As I’m posting this, I’ve been “home” in Israel for nearly a week. Right now, we are in Migdal at a lovely little prayer and retreat center overlooking the Galilee. Today is Shabbat (the Sabbath–Saturday) and we’ve had a beautiful and prayerful day. Tomorrow we will make the journey “up” to Jerusalem where we’ll stay for the balance of our trip.
There’s something that comes over me just knowing I will be returning again to Jerusalem–to his city. Although the Galilee is actually my favorite region of the country–my heart is in Jerusalem. There is no place on earth as spiritually significant. I can’t wait to experience it again tomorrow with my team. It will be the first time for several of them. I remember the first time I rode into the city, just thinking about it still gives me chills. No other place on planet earth has ever given me that same feeling–that strange and profound sense of coming home.
So, in honor of our journey tomorrow into “the city of the Great King,” I’m posting something I wrote several years ago while on an earlier trip:
O’ JerusalemLooking out over the city tonight, his tears fill my eyes. Sitting on my balcony in the newer part of Jerusalem, my physical eyes are taking in a sight that would seem commonplace in any one of thousands of cities around the globe. But this isn’t just any city—this is his city. This is Jerusalem. Jerusalem, the apple of his eye. Jerusalem, who kills the prophets and stones those sent to her. Jerusalem, the city whose children Jesus longs to gather as a hen gathers her chicks under her wings. Jerusalem, the one and only place God Almighty has chosen to establish his eternal throne. Jerusalem, the holy city of God.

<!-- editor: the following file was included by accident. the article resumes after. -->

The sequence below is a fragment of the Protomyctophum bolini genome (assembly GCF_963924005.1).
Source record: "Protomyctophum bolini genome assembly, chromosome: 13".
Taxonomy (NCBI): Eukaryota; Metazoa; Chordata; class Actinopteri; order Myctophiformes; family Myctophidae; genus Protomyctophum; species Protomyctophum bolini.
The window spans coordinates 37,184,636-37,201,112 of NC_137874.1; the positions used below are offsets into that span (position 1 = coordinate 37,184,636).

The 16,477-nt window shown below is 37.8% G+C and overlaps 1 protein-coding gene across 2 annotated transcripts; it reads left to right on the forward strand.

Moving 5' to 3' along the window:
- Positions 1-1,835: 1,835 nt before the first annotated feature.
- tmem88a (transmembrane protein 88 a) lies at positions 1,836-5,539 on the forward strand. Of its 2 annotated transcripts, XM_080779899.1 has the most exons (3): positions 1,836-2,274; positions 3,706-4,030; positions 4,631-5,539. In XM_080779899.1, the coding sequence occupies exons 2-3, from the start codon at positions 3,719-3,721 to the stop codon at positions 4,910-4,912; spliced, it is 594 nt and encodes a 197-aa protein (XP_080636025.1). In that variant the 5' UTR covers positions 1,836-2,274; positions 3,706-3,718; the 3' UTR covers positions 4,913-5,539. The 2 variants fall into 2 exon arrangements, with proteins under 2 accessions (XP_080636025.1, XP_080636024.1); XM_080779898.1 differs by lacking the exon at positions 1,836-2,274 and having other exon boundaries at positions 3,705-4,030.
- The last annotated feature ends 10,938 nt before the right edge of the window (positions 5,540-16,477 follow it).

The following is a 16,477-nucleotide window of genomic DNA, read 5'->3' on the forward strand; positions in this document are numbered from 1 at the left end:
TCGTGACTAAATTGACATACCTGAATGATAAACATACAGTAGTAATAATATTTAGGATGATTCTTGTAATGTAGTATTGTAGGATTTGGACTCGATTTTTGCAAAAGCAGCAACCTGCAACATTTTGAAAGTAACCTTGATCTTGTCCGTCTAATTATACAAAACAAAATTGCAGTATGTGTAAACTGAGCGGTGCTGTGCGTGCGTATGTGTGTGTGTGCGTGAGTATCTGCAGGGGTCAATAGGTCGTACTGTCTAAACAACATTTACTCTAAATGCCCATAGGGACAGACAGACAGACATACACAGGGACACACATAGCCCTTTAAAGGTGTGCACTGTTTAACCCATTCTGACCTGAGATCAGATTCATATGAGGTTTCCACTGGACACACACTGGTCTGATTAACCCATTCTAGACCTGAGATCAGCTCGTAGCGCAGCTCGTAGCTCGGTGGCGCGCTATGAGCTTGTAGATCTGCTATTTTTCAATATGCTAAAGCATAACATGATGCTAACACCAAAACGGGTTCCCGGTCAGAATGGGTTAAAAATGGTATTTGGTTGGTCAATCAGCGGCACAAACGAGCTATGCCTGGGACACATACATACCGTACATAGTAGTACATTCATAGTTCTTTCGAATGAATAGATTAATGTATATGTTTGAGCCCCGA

I can’t make sense of it. I refuse to even try. Trying to understand the heart of God with human reasoning is about as absurd as a two-year-old trying to fully comprehend the cosmos. You don’t comprehend the heart of God, you feel the heart of God. As I sit with him tonight, I have an overwhelming sense that he doesn’t want me to dissect his emotions so that I might be able to rationalize them in some nice tidy way—he simply wants me to share them. So together we watch the city. And together we cry.
Yes, he still weeps. He still waits. He still watches. Like a forsaken Lover, like a forgiving Father—he weeps, he waits, and he watches. He continues to extend his arm in compassion and mercy. He continues to reach out with his offer of love, forgiveness, and true peace. And, for the most part, she continues to rebel against him and reject his love. His heart breaks—so he weeps, he waits, and he watches.
It’s tempting to make some analogy about how he watches and waits for us, too. It’s tempting to say that we are not so different from Jerusalem in how we often rebel against him and reject his love. It’s tempting—but it’s not entirely true. While he most certainly does watch and wait for all of his wayward children, and while many around the globe most certainly do rebel against him and reject his love—Jerusalem is different. Only Jerusalem is Jerusalem. Like it or not, understand it or not—only Jerusalem is Jerusalem. The Church is not Israel; Israel is Israel. And Israel—even more specifically Jerusalem—holds an eternal place in the heart of God reserved for no other. So he weeps. He waits. And he watches.
I don’t fully understand it. I don’t need to. Tonight I’m content to simply weep, wait, and watch with him. As I do, for just a moment, I see him smile through his tears.
For me, this says it all. It’s why I’m here. It’s why I come. It’s why I will continue to come. And it’s why I am often overwhelmed with emotion when I do. He loves this eternal city …
And so do I.